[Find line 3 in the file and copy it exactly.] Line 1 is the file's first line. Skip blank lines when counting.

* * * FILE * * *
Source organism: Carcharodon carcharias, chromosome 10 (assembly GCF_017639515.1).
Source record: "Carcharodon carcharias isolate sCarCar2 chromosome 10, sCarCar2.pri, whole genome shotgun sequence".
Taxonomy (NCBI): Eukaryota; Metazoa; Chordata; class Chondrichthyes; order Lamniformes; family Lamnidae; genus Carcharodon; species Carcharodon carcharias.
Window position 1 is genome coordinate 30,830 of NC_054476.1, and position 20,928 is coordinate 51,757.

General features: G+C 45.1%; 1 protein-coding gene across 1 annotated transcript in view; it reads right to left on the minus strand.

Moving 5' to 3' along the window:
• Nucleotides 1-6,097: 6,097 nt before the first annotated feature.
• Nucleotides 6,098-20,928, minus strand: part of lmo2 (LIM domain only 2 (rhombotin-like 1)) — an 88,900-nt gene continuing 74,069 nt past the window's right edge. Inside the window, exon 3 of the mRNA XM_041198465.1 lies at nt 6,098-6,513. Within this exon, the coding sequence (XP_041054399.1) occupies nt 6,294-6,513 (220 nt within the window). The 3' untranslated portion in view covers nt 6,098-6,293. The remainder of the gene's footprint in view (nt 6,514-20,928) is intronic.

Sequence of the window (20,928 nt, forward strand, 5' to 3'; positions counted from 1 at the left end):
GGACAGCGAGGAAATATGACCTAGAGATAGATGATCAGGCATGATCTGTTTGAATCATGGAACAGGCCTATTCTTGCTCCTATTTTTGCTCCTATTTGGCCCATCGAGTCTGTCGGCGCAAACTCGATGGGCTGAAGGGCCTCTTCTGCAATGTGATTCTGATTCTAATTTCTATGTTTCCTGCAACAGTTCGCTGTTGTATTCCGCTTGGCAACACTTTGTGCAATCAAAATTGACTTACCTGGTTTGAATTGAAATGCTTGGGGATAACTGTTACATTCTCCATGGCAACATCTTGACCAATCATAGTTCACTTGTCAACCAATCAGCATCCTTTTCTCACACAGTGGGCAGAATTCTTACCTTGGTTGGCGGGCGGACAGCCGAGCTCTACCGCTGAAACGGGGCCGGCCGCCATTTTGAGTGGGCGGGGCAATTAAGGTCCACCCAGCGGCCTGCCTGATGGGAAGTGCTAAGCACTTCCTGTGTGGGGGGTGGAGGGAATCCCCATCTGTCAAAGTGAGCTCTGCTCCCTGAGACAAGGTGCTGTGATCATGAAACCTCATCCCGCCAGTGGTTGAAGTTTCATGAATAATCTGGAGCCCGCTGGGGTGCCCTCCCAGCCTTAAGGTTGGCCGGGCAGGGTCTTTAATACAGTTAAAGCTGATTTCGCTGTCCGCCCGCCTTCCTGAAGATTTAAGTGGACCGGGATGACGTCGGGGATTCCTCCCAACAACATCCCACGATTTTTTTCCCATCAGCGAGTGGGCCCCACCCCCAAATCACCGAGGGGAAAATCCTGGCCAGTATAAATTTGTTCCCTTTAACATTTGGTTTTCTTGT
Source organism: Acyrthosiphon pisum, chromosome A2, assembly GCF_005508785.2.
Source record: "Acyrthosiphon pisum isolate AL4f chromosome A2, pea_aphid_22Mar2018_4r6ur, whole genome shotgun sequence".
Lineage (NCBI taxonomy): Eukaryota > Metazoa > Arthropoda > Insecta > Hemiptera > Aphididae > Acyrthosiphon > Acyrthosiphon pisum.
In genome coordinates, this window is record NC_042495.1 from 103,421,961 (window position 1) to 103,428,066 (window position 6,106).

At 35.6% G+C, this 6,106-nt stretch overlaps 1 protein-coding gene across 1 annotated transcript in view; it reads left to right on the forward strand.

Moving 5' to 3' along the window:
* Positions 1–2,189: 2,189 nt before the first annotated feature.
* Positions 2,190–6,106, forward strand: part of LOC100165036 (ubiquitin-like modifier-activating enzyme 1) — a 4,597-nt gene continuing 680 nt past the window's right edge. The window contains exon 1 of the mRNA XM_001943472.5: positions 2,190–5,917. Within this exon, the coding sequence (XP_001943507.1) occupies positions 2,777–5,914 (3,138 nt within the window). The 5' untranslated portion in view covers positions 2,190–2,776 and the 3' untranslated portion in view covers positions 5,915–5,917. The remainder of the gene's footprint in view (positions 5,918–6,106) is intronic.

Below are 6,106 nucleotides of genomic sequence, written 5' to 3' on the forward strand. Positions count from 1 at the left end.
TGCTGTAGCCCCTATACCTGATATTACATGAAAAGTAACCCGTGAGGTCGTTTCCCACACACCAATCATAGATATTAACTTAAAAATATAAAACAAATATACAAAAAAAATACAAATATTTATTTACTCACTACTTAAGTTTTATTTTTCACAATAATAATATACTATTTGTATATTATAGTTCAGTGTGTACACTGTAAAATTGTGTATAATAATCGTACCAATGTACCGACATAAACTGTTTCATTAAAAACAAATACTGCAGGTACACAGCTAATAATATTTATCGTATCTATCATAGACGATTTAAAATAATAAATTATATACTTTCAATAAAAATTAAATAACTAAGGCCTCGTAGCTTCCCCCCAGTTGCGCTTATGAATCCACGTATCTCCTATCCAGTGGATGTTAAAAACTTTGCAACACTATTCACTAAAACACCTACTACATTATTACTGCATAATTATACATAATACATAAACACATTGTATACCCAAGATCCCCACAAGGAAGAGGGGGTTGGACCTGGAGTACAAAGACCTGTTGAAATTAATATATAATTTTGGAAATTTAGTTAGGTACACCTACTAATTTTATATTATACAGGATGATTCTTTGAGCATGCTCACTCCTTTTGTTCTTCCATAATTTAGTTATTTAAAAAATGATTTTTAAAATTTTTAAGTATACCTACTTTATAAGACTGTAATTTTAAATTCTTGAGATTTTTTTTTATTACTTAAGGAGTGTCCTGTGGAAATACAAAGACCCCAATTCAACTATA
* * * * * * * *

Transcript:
Taxonomy (NCBI): Eukaryota; Metazoa; Chordata; class Chondrichthyes; order Lamniformes; family Lamnidae; genus Carcharodon; species Carcharodon carcharias.